Charlie and the Chocolate Factory; Fantasy, USA, 2005; D: Tim Burton, S: Freddie Highmore, Johnny Depp, David Kelly, Helena Bonham Carter, Noah Taylor, Missi Pyle, Christopher Lee, Julia Winter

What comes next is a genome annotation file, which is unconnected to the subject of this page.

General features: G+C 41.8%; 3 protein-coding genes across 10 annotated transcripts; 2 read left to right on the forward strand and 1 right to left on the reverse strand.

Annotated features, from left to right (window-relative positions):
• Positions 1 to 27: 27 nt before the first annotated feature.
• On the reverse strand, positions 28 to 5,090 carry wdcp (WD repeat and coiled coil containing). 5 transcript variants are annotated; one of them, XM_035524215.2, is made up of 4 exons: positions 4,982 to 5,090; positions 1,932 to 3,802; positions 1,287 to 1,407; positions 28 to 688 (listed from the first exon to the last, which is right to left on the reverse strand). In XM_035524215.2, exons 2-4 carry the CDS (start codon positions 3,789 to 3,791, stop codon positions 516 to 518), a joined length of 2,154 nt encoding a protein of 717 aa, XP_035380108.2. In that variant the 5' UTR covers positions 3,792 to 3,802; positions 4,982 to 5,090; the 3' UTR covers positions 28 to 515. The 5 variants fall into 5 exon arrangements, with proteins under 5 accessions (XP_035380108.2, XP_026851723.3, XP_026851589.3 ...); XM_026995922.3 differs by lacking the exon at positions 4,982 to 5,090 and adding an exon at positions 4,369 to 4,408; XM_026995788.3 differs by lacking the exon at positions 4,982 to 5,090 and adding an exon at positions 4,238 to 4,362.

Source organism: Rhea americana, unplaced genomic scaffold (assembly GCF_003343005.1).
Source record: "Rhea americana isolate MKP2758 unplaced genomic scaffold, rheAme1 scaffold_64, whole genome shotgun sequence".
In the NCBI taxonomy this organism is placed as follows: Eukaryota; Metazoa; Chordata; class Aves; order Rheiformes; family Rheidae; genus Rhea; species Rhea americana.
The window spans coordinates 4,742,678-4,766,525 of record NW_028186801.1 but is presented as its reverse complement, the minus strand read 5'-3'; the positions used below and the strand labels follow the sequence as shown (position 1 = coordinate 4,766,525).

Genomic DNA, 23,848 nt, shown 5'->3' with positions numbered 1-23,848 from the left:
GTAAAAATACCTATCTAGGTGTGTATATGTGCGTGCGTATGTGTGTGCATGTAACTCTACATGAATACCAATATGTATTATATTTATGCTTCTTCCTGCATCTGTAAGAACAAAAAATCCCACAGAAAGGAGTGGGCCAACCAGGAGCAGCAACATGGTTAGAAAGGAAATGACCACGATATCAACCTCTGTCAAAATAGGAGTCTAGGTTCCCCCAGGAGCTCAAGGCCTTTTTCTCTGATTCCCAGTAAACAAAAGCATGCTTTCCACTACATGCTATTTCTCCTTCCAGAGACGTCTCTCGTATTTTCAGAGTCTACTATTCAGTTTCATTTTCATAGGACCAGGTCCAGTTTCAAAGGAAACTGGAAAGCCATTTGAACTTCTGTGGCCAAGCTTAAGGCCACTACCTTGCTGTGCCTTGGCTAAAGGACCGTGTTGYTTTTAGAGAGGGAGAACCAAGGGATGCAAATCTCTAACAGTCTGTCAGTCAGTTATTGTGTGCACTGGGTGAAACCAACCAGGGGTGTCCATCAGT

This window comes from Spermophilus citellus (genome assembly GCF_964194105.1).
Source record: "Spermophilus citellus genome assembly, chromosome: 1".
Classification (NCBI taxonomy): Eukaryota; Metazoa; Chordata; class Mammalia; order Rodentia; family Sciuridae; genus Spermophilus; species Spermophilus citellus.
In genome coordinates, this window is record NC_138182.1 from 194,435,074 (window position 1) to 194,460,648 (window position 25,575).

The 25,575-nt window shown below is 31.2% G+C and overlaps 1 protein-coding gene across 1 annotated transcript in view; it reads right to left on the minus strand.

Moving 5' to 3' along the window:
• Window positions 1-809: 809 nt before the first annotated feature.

Charlie is a poor boy with a good heart who lives in an old cottage with his unemployed parents, two grandpas and two grandmas. In the big town, the eccentric Willy Wonka runs a chocolate factory and organizes a touring of his factory for five children who are lucky enough to find his golden card in a candy bar. By pure luck, the winners are Mike, Violet, Veruca, Augustus and Charlie, but once the bizarre tour is over, only Charlie proves to have a kind heart and Willy lets him inherit his factory.The remake of the cult movie "Willy Wonka & the Chocolate Factory" from '71, "Charlie and the Chocolate Factory" is a fantasy film with a similar iconography that was evaluated as a proportionally rather successful achievement with unpretentious and unobtrusive messages about the importance of a kind soul, but which suffers from larpurlartism and senseless details. The story unravels at best in the first third (amusing scenes in which Japanese, Egyptian and many other children are frantically buying Wonka's chocolate bars in order to find the golden ticket in them) but it starts falling apart in the sequence of the touring of the bizarre chocolate factory - it was essential to carefully handle the extravagant events, but Tim Burton wasn't capable to do so, thus uncontrollably imposing his aggressive, albeit interesting wild dark style, and therefore leaving the viewers to either like it or not. At moments he seems to be completely lost his mind with chaotic sequences (girl Violet chews the magic bubble gum too long causing her skin to become purple-violet and her body to inflate like a giant balloon; the violent Mike falls into the magic TV set and then flip-flops in a banal way between such movies like "Psycho" or "A Space Odyssey"...) that are just there to taunt the children, and not even the very good Johnny Depp, nominated for a Golden Globe as the eccentric, androgynous Willy Wonka, can improve the shaky, silly film as a whole.